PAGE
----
3:00–3:30pm    Closing focus

    Key research questions:

    1. Knowledge / technology gaps
    2. Research at the nutrition / medicine interface
    3. Research to inform policy

    Silver sponsors

    • Polson Higgs
    • Environment Southland 
    • Microbiology & Immunology, University of Otago

     

  2. Robert Guyton 2

    I'm sharing a ride from Riverton to Dunedin with the ex-president of Southland Federated Farmers and an ex-Fonterra board member; both "farmer-councillors of the Southland Regional Council.

    Should have some interesting discussions over that 2-plus hour journey smiley

    • Sacha 2.1

      Conversation tidbits welcomed.

    • Graeme 2.2

      Looking through the programme for the symposium the return trip could provide even more interesting discussion.  I hope we will get reports of learnings gleaned.

      But good leadership by your Council for sponsoring that event.  There's some good stuff coming out of Southland farming.

  3. weka 3

    I'm interested what the regenerative and native restoration folks have to say about this. The Rangitata River is in flood, and the brown colour there is soil flowing out to sea (more obvious in the Stuff video). There's a theory that the large SI braided rivers are braided because of deforestation. When the trees and wetlands were removed it turned the Canterbury Plains into a super highway for rain dumped in the Alps to flow straight to the sea taking soil and debris with it. When a flood happens that spills out into the surrounding land taking more soil and debris as water flows fast over pasture. Debris here is plant and other material that is fertiliser in an a natural system.

    In an intact landscape, what would happen is the trees and scrub would slow the flow of water considerably, and then as the flood waters recede, much more of the soil and debris is left behind in those forest and scrub ecosystems. The main river bed stays more contained as well. There's still some loss of soil and debris to the sea, but the retention in the riverside ecologies is a key component of the fertility of those ecosystems.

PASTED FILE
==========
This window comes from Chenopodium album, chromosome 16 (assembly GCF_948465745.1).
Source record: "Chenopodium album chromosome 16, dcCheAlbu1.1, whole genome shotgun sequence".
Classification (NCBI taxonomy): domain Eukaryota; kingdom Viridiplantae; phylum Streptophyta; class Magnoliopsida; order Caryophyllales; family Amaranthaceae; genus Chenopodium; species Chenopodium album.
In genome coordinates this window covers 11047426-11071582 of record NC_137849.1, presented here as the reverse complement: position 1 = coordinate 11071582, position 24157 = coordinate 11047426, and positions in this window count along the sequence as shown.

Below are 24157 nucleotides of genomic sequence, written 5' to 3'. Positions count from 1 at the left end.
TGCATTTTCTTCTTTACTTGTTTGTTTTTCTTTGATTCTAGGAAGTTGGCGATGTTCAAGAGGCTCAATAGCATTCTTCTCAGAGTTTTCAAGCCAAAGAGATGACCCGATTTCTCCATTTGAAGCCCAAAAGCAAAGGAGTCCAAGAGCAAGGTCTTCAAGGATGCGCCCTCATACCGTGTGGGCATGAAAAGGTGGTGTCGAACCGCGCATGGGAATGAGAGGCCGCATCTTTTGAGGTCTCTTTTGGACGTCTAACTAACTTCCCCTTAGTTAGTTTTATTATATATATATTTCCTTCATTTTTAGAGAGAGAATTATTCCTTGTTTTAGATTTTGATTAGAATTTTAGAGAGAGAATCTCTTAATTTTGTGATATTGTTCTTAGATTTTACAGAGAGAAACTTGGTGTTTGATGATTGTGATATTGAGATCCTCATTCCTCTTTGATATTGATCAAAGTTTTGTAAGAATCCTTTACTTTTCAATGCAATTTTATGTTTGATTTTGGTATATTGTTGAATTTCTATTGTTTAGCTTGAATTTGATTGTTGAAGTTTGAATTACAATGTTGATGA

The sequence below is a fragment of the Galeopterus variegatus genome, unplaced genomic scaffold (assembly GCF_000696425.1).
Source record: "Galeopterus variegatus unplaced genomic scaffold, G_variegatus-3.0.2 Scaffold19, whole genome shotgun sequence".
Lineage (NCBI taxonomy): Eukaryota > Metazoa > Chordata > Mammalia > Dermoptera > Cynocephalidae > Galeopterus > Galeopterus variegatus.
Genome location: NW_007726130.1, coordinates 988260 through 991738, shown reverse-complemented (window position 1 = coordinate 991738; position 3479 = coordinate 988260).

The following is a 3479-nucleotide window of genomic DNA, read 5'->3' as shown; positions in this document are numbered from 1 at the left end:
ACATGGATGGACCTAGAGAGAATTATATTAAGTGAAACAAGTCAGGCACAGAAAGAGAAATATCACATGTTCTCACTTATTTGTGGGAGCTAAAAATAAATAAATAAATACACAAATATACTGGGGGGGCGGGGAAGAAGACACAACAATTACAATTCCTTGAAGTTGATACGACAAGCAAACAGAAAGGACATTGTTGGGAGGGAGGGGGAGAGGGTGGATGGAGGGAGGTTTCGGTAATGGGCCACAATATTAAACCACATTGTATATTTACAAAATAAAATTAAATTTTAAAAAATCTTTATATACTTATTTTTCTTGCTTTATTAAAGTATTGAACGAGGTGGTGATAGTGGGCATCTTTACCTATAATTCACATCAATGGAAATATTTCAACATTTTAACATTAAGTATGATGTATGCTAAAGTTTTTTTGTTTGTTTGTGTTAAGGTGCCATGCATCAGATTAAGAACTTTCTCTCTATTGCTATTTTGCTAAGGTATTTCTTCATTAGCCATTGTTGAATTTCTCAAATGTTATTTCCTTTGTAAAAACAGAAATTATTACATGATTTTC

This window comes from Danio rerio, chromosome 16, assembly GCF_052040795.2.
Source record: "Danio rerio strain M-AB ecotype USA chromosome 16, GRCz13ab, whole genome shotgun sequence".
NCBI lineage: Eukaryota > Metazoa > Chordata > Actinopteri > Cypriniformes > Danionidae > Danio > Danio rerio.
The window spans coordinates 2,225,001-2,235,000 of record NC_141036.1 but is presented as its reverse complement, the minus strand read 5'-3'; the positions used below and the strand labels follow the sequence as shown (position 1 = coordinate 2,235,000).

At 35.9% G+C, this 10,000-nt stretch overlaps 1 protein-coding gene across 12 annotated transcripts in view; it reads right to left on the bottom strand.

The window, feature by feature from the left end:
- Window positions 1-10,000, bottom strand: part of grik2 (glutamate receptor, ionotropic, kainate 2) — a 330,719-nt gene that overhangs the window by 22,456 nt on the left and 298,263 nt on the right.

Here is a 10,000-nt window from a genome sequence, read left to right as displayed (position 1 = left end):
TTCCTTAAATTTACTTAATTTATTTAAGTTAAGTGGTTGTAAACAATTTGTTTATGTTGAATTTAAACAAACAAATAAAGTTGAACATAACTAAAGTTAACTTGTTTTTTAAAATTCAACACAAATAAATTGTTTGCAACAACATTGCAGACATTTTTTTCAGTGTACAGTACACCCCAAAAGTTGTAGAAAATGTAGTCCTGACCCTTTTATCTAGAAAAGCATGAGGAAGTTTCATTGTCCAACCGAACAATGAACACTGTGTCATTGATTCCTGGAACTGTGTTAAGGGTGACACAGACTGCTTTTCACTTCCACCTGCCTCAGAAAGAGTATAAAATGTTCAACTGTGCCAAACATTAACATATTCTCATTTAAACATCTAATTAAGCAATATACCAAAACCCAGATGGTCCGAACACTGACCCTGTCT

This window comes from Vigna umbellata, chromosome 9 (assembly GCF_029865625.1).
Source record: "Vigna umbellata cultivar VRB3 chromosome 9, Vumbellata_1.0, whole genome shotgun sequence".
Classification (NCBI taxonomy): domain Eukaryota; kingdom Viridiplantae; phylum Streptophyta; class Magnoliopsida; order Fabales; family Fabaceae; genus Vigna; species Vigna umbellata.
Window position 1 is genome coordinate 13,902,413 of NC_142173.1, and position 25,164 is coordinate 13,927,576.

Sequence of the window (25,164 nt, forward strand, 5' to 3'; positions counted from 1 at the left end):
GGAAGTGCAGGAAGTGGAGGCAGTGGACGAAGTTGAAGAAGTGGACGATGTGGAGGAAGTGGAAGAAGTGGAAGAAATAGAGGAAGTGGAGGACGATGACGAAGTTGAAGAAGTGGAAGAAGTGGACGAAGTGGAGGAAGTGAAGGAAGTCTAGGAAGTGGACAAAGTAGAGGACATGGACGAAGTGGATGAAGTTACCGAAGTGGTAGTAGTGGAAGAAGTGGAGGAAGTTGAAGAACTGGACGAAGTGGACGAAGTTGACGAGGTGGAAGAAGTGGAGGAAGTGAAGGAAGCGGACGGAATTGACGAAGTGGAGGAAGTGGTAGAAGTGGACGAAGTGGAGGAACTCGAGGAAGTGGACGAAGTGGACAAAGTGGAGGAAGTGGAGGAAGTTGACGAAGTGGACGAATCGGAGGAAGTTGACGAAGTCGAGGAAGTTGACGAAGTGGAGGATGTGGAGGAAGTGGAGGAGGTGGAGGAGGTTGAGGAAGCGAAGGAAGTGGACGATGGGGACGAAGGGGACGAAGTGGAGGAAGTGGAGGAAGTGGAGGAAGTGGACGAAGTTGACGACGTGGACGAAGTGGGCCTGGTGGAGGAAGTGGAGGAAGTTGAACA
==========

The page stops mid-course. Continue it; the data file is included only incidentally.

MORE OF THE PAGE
Afaik there are no SI east coast rivers that haven't been deforested back to the Alps, and I'm not sure that the West Coast systems are comparable (but they operate with the same flood fertility cycle).

    Speculating on restoration options here, one would be to reforest a wide area of land on both sides of the rivers. Either direct natives, or using a fast growing species like willow that can be used to establish mixed forests or be later restored to native. The advantage of willows is that they are very fast and we're running out of time. The imperatives are climate mitigation, biodiversity restoration, protection of top soil/fertility. Such strategies would also lessen the risk of flooding to human settlements.

    Video in this link showing the sea https://www.stuff.co.nz/national/118025289/campers-along-rangitata-river-in-canterbury-told-to-evacuate-due-to-extreme-rain

    • weka 3.1

      an explanation of how humans can design systems that are resilient during floods, including the principles above of vegetation and water/soil being retained in the land.

      Rain doesn’t cause most floods, humans do

      • weka 3.2.1

        I saw that, very cool! But what is being seen there is natural enough. Depending on what else happens with the flood (and later floods), that bit that dropped into water will grow vegetation and thus create better river ecology. Did you see how the trees stayed upright? Not sure what those pines will do, but many species will just keep growing in that situation. Those are the species we should be planting on river edges.

        What's in that video isn't a problem. The problem is if the land upstream is deforested and the water is flowing so fast that downstream vegetation gets washed away.

        • weka 3.2.1.1

          I've spent a lot of time in the bush when rivers have been in flood, observing what happens. What I describe above is what has been happening in those systems over millennia. Yes, you still get wear and tear along the edge, but the system restores that. Afaik this is why the forested river systems don't become braided.